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Finance Leaders Introduce Draft Bill to Link Medicare Hospital Payments to Quality of Care

By Mary Agnes Carey, CQ HealthBeat Associate Editor

November 19, 2008 -- Senate Finance Committee leaders Wednesday introduced a bipartisan draft of legislation that would link the level of Medicare payment to hospitals to the quality of medical care rather than the number of services provided.

In a news release, Senate Finance Committee Chairman Max Baucus, D-Mont., and the panel's ranking Republican, Charles E. Grassley of Iowa, said their proposal to establish "value-based purchasing" for inpatient hospital care "would re-focus the Medicare program on quality care, which will result in improved patient care and could lower costs throughout the entire health care system."

Many lawmakers and health care analysts have expressed support for the idea of linking Medicare reimbursement to the quality of care provided, also known as "pay-for-performance," as a way to improve health care quality and lower its cost. The senators' proposal would start the value-based purchasing program in fiscal 2012, phasing it in over five years with full implementation beginning in fiscal 2016. Payment levels would gradually increase from 1 percent in fiscal 2012 to 2 percent by fiscal 2016. The program would be budget-neutral and any savings would be kept in the hospital payment system in the form of increased payments to other hospitals, the lawmakers said.

Tom Nickles, senior vice president for federal relations for the American Hospital Association, said concerns his group has on the proposal include the level of discretion given to the secretary of Health and Human Services and the amount of money in play if the measures are not met. Chip Kahn, president of the Federation of American Hospitals, said the draft "includes all the right pieces of the puzzle but as it evolves it needs to be more specific . . . We really need to have everyone understand their roles."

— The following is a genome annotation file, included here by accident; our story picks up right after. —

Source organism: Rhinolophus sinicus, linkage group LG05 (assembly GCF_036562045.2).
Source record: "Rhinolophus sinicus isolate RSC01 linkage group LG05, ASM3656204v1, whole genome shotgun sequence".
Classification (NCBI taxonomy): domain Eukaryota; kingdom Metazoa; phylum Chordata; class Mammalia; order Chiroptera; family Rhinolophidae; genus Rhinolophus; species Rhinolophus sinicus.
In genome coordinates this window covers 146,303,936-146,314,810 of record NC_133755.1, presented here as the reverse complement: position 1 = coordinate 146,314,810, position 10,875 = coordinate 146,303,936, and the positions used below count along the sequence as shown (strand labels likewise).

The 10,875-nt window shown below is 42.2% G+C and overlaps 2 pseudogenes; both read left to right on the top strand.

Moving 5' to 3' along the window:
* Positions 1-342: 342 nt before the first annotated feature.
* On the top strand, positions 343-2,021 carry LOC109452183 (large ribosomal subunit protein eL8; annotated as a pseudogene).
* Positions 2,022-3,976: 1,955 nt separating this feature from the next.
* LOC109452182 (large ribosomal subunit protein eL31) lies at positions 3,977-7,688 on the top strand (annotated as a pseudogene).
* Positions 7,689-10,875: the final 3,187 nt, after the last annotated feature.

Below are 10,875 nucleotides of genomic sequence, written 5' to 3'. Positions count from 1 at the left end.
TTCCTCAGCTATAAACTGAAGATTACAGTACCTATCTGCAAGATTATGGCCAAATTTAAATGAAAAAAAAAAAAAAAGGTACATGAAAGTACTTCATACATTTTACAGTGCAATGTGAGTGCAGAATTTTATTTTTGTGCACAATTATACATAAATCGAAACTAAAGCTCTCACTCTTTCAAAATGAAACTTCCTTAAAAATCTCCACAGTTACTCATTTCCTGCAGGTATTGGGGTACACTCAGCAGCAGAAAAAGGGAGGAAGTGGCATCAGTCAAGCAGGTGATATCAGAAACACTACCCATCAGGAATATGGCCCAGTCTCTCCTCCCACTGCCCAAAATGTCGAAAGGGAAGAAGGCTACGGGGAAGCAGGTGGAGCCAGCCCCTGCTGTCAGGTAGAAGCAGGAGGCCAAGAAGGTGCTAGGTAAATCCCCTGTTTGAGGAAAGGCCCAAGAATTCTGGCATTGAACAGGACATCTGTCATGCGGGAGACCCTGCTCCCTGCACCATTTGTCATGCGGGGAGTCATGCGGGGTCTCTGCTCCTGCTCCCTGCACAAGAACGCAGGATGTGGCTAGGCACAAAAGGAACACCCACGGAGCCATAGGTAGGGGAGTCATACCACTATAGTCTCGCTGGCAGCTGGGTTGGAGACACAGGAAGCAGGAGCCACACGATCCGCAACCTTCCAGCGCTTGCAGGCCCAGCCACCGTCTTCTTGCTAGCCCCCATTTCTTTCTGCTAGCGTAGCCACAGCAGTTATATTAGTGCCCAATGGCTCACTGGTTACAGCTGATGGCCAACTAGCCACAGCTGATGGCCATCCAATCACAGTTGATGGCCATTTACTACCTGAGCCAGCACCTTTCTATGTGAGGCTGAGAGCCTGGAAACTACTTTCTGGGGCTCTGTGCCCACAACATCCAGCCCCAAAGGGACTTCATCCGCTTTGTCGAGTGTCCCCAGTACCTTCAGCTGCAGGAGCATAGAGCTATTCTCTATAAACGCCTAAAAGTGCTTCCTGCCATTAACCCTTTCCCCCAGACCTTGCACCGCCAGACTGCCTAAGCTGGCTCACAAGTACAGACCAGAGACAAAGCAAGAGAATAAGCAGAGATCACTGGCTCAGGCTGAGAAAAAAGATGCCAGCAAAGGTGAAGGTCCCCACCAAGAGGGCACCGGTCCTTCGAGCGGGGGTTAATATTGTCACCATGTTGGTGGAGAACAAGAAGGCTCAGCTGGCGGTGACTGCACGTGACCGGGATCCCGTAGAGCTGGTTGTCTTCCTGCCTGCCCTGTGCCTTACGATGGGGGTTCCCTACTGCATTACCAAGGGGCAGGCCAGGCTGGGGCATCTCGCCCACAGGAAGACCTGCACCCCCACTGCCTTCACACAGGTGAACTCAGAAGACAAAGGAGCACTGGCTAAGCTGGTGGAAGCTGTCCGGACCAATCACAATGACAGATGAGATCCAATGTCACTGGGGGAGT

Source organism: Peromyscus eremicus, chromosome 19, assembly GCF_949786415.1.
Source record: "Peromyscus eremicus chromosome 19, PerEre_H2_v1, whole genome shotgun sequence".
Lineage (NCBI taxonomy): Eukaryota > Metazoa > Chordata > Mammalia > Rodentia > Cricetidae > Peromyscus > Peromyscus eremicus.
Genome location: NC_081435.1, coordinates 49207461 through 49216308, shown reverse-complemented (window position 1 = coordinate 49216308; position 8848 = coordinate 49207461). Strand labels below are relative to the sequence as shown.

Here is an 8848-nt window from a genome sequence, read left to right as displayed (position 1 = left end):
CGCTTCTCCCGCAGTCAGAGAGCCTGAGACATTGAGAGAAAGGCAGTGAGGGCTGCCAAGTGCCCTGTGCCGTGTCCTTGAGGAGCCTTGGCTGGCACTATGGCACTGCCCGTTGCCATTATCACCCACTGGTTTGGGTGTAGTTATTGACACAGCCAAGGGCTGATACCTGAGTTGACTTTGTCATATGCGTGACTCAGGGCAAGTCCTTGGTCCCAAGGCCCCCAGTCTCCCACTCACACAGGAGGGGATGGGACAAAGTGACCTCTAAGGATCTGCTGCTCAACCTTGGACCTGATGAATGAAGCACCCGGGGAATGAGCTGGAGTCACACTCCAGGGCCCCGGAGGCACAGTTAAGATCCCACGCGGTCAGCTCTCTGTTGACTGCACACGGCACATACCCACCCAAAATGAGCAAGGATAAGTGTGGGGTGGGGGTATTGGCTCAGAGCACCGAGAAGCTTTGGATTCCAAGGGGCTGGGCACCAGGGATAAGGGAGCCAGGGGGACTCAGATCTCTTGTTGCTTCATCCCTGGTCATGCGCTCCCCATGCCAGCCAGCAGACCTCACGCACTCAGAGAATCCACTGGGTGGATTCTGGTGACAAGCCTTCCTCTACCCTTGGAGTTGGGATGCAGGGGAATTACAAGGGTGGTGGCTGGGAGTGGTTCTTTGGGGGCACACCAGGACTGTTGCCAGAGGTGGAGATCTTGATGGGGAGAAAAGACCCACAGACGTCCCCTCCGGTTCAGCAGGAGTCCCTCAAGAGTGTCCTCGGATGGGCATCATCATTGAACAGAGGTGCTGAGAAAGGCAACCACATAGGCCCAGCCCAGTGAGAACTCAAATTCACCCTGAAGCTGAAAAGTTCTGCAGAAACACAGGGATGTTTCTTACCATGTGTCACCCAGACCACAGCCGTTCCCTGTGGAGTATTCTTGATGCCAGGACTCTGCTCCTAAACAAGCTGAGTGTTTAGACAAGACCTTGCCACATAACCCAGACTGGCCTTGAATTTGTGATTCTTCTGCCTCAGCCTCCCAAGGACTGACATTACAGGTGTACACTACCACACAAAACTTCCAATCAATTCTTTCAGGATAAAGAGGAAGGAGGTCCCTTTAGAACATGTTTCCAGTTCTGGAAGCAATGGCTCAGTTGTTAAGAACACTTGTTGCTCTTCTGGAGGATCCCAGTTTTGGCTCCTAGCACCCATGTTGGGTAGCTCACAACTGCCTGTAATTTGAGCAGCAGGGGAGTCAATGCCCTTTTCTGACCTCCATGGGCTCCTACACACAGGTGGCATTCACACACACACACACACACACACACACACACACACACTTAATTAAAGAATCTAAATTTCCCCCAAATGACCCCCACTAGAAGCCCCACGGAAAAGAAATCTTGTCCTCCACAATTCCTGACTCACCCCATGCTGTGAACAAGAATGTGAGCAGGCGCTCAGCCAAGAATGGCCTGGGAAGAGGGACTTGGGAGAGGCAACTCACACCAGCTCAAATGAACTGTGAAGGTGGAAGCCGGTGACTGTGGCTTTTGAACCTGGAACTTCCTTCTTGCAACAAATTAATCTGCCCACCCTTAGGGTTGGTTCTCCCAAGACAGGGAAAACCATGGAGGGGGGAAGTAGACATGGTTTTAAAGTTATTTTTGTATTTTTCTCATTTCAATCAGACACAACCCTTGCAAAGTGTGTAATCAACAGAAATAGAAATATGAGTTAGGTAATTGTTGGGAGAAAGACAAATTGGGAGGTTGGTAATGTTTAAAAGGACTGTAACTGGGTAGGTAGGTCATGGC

The senators said their proposal builds upon a program created as part of the Medicare prescription drug benefit (PL 108-173) that gives more Medicare reimbursements to hospitals for tracking and reporting on a set of quality measures. The draft legislation introduced Wednesday also would link Medicare payment to how well the hospitals actually perform on the quality measures.

In most cases, Baucus and Grassley said, the measures will be chosen from a list that has been agreed upon by organizations including the National Quality Forum, as representing the best practices in inpatient hospital care. Initially, the program would measure performance in the treatment of heart attacks, heart failure, pneumonia, and surgical care. It also would measure overall patient satisfaction with hospital care. For example, the program would provide increased or decreased payment based on how frequently a heart attack patient receives aspirin upon admission to a hospital, according to the Finance news release.

Blair Childs, senior vice president of public affairs for the Premier Quality Alliance, said the draft legislation would "provide a framework for Congress as it continues to explore ways to financially reward hospitals for improved patient outcomes."

A pay-for-performance demonstration Premier has conducted with the Centers for Medicare and Medicaid Services (CMS) has proven "that a well-designed pay-for-performance program can improve quality and reduce costs," Childs said. In June, CMS awarded $24.5 million to the top performers in the first three years of a pay-for-performance demonstration project it conducted with Premier, a consortium of care providers.

The Finance committee will take comments on the draft bill until Dec. 15.

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